Greg explains how he narrowed down the many worldviews and “gods” in existence to Christianity and the God of the Bible.
Question: In determining Christ is the one true God, how many others did you rule out?
Greg: Well, first of all, there’s not many others to choose from, unless you want to take all these different pantheons. What I don’t think is required—there are a number of people who have actually done this—but what I don’t think is required is that you have a multiple choice, and you find the best choice. I think what is required is that you look at the nature of reality, and you ask what best explains the way the world actually is.
It’s not so much individual deities as it is the worldviews that they represent. So, take the Greek pantheon or the Roman pantheon. It’s very clear, when you look at these different options, that these are finite creatures. These are people that are meant to control different kinds of things. For example, you’ve got Thor, the thunder god. Well, we happen to know thunder is a result of something else. It’s not the result of Thor. So, a lot of these options—whether it’s Greek mythology or Roman mythology or ancient Near Eastern or Egyptian or Norse mythology—they were all finite gods that seem to be put in place to explain certain phenomena that we have other adequate explanations for.
Amy: And they were limited gods.
Greg: And, in many cases, immoral gods, when you look at the details. So, I don’t feel a compulsion to say, “Well, wait a minute. Let’s talk about Zeus—no, let’s talk about Poseidon because I like fishing. Let me just check to see if I have no reason to believe he’s real.” But I have very good reason to believe that there is a God transcending the physical universe that is responsible for the physical universe. Why? Cosmological arguments. There’s a number of them, and all of them are meritorious. They are better than the alternative that everything came from nothing, which may be possible, but is it the best explanation for the way things are? Not hardly. That some self-existent being created everything else, that makes more sense.
So, now I reasoned to a transcendent, self-existent being. None of these other gods in the pantheons are anything like that. So, they’re not candidates. Now we’re talking about monotheism. Well, there are not too many monotheistic religions. There are three major ones—Christianity, Judaism, and Islam—and Christianity and Judaism are kin in a very vital way, in a way that Islam is not. So, you really have two options now. There are a couple of other monotheistic religions, but they’re very small religions. It doesn’t mean they’re wrong, but that really trims down the options.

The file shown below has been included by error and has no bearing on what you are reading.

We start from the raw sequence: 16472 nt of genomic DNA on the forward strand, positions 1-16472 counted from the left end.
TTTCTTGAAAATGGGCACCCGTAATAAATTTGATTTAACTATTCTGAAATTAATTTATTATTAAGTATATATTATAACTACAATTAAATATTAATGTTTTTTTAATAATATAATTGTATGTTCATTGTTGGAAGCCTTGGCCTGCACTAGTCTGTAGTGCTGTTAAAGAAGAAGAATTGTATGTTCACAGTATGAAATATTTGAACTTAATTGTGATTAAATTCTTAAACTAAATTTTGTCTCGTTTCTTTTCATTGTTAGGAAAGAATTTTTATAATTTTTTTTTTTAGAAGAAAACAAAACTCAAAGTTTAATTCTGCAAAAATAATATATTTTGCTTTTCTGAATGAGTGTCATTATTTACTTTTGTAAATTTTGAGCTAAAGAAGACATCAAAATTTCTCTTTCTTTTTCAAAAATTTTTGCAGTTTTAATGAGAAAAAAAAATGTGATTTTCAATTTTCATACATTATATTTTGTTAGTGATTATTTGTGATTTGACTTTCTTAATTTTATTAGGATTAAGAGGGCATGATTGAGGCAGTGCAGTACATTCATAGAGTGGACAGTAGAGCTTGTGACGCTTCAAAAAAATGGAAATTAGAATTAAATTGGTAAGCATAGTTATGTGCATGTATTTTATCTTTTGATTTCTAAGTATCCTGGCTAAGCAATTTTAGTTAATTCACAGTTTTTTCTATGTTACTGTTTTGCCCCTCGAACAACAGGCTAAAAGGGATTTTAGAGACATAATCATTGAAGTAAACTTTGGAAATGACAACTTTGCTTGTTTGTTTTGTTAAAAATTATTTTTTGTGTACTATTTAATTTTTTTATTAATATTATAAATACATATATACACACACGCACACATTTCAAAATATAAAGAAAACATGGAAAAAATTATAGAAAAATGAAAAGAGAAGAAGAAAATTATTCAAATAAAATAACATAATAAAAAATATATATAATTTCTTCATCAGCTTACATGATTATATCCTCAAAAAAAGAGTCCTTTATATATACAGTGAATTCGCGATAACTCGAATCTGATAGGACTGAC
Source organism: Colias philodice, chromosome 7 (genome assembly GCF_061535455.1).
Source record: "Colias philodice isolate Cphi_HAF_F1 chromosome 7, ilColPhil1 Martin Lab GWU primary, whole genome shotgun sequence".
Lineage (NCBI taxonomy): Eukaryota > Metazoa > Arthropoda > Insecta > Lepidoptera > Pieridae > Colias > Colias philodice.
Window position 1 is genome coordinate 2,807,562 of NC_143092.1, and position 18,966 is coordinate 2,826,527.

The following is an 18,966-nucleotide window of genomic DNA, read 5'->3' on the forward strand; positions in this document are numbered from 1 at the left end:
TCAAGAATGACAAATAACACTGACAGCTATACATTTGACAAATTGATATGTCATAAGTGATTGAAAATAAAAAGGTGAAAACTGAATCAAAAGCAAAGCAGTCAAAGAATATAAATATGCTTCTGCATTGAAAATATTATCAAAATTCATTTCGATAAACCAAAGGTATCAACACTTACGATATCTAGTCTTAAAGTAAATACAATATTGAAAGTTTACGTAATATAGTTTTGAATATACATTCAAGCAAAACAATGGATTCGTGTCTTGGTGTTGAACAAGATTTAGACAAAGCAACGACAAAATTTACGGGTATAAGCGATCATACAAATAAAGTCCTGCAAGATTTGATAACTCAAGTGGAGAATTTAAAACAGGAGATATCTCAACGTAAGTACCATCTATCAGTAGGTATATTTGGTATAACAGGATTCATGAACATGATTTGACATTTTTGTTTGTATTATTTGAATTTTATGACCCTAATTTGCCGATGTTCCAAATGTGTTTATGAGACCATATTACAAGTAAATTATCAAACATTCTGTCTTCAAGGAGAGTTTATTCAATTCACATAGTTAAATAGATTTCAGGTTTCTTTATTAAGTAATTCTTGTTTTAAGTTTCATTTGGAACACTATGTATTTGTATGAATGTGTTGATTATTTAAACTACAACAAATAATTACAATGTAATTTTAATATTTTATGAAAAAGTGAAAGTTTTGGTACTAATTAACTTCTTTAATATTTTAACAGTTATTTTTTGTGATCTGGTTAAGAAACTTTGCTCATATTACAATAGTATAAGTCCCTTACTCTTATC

Then, I look at something like Jesus of Nazareth, who claims to be this one, and we have historical records that are reliable about his life, and we can look at those records and see what he said and what he did. If this person claimed to be the God of the universe, the one that we’re looking for, and then he was brutally executed and three days later raised himself from the dead, I would say he’s a pretty good candidate for the real thing. That’s the way I’m reasoning.
There is no reason whatsoever that I have to take every possible religion in the world and weigh it in the balance with Christianity when I have really good evidence. Here’s a good parallel. You have a crime that’s committed. You have a dead body, and the evidence is clear that it was foul means. What best explains the dead body? You don’t have to interview every human being in the state or in the city. You look at the evidence that’s there and find out which human beings match the evidence that’s there. That’s the smart way to do it, and the same thing applies here. What I’m describing is not somehow self-serving or unusual. “Well you didn’t look at every single religion.” I had no reason to believe that what I have here with Christianity is wrong, given, first of all, theism as a disqualifier of a whole bunch of other things based on the evidence. I look at the theisms that are in question, and I see the evidence in the person of Jesus of Nazareth, for example, as really compelling. Then, I made a reasonable choice, and I can’t be somehow faulted because I didn’t put the trident guy through the ringer.
Amy: I love that analogy of the detective looking into homicide. Let’s say you knew for a fact that it was a male. You don’t have to go to every female and rule her out if you already know it’s a male.